**UPTOWNflavor

April 18, 2012 § 2 Comments

UPTOWNflavor

Here is an informal blog with some recent information about La Marqueta happenings.

Response to Illoquent Gent:

“While many would argue that East Harlem can do just fine without it, one must ask “Is that something we want to live with?” We have read about the significant disparity in access to quality foods that exist between minority communities and more affluent ones. We’ve also heard the blogosphere clamoring for a place like Trader Joe’s or Gourmet Garage in Harlem. A place like “La Marqueta” that not only returns huge dividends culturally, but also provides easy access to a central location for competitively-priced, quality food products seems like a no-brainer! I don’t know what the best solution looks like. All I know is that I would kill for a box of those avocados!”

The gist of the article reviewed fond memories of La Marqueta, and makes the obvious point that the market today fails to evoke the same feeling for those returning to the market.

However, what the author left open was a dialog considering what the market will be resurrected as. What is the point? Who are the customers? Who benifits?

Frankly, the market as it exists now fails for two reasons. One the prices are too high. Secondly, the design of the market is too indicative of the actions, and the lifestyle of a specific Customer. Simply, themes in the architecture and visual design targets groups of people who are not native to East Harlem.

The fenced in area of La Marqueta is a maze of red fences. Fences that facilitate vending in specific areas, and keep locals out at night. Remember there is only one way through a maze, in this case North to South. Another visual analogy one might use would be a zoo, If you walk forty feet west of the fenced in market, all you see is a red fence with the heart of Harlem’s culture flowing in one direction thorough it. A majestic sight watching culture contained in a red fence, for tourists perhaps.

Indicative infrastructure such as the red fence creates a sense of containment for Harlems culture. As though it could be caged, or contained.

What was successful about past attempts was the lack of indicative architecture and design. Simplification.

Often as a student it is almost easier to contrive elaborate plans, rather than understanding some things cannot be evolved for the better, but perhaps can be left alone or dismantled for the better.Personally, I do not feel as though I can speak for the people of Harlem. I cannot provide solutions. I think this is a naive and condescending approach that is reflected in the remains of past approaches

contd…

I can however propose the deregulation of the market for Harlem Residents, and reconsider the application of ideas proposed in Brown’s work, which is in a previous post.

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§ 2 Responses to **UPTOWNflavor

  • ameliatarren says:

    Response to Illoquent Gent

    “While many would argue that East Harlem can do just fine without it, one must ask “Is that something we want to live with?” We have read about the significant disparity in access to quality foods that exist between minority communities and more affluent ones. We’ve also heard the blogosphere clamoring for a place like Trader Joe’s or Gourmet Garage in Harlem. A place like “La Marqueta” that not only returns huge dividends culturally, but also provides easy access to a central location for competitively-priced, quality food products seems like a no-brainer! I don’t know what the best solution looks like. All I know is that I would kill for a box of those avocados!”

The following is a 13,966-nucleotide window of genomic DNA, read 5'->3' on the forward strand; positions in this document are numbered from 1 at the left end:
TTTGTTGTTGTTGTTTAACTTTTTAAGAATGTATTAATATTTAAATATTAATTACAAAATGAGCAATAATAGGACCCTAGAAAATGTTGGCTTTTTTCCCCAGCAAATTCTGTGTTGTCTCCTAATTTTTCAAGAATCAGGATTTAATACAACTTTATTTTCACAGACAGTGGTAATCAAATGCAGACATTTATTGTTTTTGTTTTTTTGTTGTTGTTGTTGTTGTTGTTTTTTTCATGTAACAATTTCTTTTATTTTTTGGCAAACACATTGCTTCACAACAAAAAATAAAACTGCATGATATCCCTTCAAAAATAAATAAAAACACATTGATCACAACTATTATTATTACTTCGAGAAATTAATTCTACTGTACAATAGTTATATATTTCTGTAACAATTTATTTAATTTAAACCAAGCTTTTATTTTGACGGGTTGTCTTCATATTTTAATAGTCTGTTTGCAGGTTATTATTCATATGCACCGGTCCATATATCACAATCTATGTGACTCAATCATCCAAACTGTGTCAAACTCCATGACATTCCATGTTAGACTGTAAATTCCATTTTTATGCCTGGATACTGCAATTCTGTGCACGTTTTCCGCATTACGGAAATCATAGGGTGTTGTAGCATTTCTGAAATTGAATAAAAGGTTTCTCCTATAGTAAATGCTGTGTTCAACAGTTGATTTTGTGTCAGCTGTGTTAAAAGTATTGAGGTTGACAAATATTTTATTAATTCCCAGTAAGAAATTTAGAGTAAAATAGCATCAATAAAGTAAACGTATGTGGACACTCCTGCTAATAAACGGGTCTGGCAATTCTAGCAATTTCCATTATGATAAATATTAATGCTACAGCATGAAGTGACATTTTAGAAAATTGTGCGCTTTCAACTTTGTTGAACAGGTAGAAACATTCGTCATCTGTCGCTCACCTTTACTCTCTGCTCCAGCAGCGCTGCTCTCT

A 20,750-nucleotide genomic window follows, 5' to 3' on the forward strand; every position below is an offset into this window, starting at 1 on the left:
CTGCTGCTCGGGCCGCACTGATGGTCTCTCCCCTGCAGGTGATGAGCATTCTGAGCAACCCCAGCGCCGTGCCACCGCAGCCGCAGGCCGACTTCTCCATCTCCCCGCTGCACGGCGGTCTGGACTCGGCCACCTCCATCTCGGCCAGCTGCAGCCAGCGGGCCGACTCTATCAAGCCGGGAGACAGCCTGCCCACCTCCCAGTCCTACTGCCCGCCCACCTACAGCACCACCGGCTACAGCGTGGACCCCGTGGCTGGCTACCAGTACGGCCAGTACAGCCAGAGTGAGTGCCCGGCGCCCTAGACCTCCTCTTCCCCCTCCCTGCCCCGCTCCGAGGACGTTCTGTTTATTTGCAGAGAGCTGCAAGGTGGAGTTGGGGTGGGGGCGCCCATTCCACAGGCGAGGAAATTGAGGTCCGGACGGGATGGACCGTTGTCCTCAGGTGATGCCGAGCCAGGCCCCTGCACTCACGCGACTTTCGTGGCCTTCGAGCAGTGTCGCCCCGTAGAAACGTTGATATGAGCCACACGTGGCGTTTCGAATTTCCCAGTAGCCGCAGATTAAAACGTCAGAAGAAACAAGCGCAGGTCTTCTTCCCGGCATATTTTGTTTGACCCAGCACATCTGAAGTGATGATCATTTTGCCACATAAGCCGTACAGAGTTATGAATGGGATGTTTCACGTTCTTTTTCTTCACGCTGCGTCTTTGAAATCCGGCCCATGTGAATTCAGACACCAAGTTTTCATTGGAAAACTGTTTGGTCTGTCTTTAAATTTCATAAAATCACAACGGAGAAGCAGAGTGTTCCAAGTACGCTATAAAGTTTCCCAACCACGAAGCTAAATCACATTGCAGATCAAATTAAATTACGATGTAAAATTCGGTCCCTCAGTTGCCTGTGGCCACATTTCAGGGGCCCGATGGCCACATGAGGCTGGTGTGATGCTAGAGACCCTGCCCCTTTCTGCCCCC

The gist of the article reviewed fond memories of La Marqueta, and makes the obvious point that the market today fails to evoke the same feeling for those returning to the market.

    However, what the author left open was a dialog considering what the market will be resurrected as. What is the point? Who are the customers? Who benifits?

    Frankly, the market as it exists now fails for two reasons. One the prices are too high. Secondly, the design of the market is too indicative of the actions, and the lifestyle of a specific Customer. Simply, themes in the architecture and visual design targets groups of people who are not native to East Harlem.

    The fenced in area of La Marqueta is a maze of red fences. Fences that facilitate vending in specific areas, and keep locals out at night. Remember there is only one way through a maze, in this case North to South. Another visual analogy one might use would be a zoo, If you walk forty feet west of the fenced in market, all you see is a red fence with the heart of Harlem’s culture flowing in one direction thorough it. A majestic sight watching culture contained in a red fence, for tourists perhaps.

    Indicative infrastructure such as the red fence creates a sense of containment for Harlems culture. As though it could be caged, or contained.

    What was successful about past attempts was the lack of indicative architecture and design. Simplification.

    Often as a student it is almost easier to contrive elaborate plans, rather than understanding some things cannot be evolved for the better, but perhaps can be left alone or dismantled for the better.

    Personally, I do not feel as though I can speak for the people of Harlem. I cannot provide solutions. I think this is a naive and condescending approach that is reflected in the remains of past approaches

  • ameliatarren says:

    contd…

    I can however propose the deregulation of the market for Harlem Residents, and reconsider the application of ideas proposed in Brown’s work, which is in a previous post.

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